A strike over unpaid wages and the resignation of the top international prosecutor are returning the spotlight to the troubles facing Cambodia's U.N.-backed Khmer Rouge tribunal. Many are wondering if the court will be able to finish trying those blamed for the country's genocide in the 1970s.
The Khmer Rouge regime is blamed for the deaths of nearly two million people during its four-year rule from 1975 to 1979.
At first, justice was delayed by Cambodia's nearly two decade-long civil war, which ended in the late 1990s. When peace returned, it took until 2006 before the United Nations and the government in Phnom Penh were able to open a joint tribunal.
But the court has been plagued by funding problems, as well as allegations of mismanagement and political interference.
However, evidence for use at the trials has been overwhelming. Youk Chhang, the director of the Documentation Center of Cambodia, says he and his group have a mountain of documents detailing the atrocities of the Khmer Rouge and its leadership.
"So far I have collected over [a] million documents of evidence," he said. "I have maps of about 20,000 mass graves and each grave has over 1,000 bodies. I have maps of over 100 prisons, where each prison has between 10,000 to 15,000 prisoners who were killed and few survived. I have collected hundreds of thousands of photographs of victims of crimes of the leadership."
Despite the evidence, the court has handed down only one conviction in seven years, and the advanced age of the remaining defendants has cast doubt on the prospects of finishing the hearings while they are still alive or able to participate.
FILE - Former Khmer Rouge second-in-command Nuon Chea, former President Khieu Samphan and former Foreign Minister Ieng Sary (L-R) attend their trial at the Extraordinary Chambers in the Courts of Cambodia (ECCC), Nov. 21, 2011.
Nuon Chea and Khieu Samphan, both in their 80s, are the only senior Khmer Rouge leaders alive and considered fit to stand trial. They deny the charges against them. The group's leader, Pol Pot, died in 1998 and co-founder Leng Sary died earlier this year.
Former Khmer Rouge prison chief Kaing Guek Eav, better known as "Duch," was sentenced last year to life in prison for his role in killing more than 14,000 while running the Tuol Sleng torture and execution center in Phnom Penh.
Other cases involving younger, more junior members of the Khmer Rouge regime are still in the investigative stage and it is unclear if they will come to trial.
The problems with the court have led some observers to question whether there is enough political commitment to continue funding the court.
Open Society Justice Initiative executive director James Goldston says it would be a tragedy if the remaining cases are not completed.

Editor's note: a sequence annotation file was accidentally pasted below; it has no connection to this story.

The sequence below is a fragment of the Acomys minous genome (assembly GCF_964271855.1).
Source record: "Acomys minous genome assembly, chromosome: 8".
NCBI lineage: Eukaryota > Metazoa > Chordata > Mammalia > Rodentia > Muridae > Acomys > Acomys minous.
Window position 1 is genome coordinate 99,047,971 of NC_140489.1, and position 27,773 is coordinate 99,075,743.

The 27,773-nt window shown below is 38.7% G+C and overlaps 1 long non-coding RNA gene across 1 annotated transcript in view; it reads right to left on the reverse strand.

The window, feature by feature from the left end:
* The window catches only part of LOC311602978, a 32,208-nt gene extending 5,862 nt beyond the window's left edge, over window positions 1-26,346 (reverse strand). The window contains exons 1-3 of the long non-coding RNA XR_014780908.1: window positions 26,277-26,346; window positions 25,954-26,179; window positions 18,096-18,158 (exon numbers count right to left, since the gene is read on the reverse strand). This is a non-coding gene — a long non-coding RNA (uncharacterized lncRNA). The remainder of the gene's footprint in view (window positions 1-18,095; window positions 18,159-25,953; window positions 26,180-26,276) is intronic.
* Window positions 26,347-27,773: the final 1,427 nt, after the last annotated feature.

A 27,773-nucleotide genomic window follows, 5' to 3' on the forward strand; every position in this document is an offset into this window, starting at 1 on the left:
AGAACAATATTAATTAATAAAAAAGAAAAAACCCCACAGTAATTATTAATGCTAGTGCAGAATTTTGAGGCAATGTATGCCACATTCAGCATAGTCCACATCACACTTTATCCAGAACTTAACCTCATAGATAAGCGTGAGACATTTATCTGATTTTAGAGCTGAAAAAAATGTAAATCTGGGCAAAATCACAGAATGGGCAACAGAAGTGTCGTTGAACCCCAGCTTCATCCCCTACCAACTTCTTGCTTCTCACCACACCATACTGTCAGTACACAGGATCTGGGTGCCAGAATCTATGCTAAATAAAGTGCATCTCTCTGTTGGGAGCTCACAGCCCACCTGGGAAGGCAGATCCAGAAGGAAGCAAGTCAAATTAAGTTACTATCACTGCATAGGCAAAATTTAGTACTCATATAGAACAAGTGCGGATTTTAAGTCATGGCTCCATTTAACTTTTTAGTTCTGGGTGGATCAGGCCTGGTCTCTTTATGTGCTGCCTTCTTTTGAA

“I think the work stoppages, which is what we are seeing at the court, are evidence of the extremity of the problem, and there is a need for donors and for the Cambodian government to face up to their responsibility, to finish what they started," Goldston said. "If ultimately funds are not secured to allow the existing Case 002 to be completed, or other cases which are in the investigation stage, to reach their judicial conclusion, that would be a profound failure."
This month, nearly 200 of the 250 staff members on the Cambodian side went on strike because of unpaid wages dating back to May.
Khmer Rouge researcher Peter Maguire, author of “Facing Death in Cambodia," says staff walkouts signal another failure for the beleaguered court.
“With two of the four defendants dead or out of commission, the [tribunal] has failed to do even half of the things the U.N. and their cheerleaders in the human rights industry promised," Maguire said. "Cambodia’s mixed tribunal will serve as a cautionary tale of how not to conduct a war crimes trial. The U.N. should shut up about further trials already; they need to finish trying the senile defendants and pack it up.”
The crisis has prompted U.N. Secretary-General Ban Ki-moon to issue a statement saying "the very survival of the court is now in question," and "financial failure would be a tragedy for the people of Cambodia."
Youk Chhang says it is critical for the United Nations and Cambodia not to loose sight of the goal for the court.
"'I think it is important for the court to look at this mission as a mission for justice, a mission to bring about a process so that the people of Cambodia can use it as a foundation to move on," he said.
Even if the strike is ended and the court resumes its normal operations, its long term prospects will remain in question.
This report was produced in collaboration with the VOA Khmer service.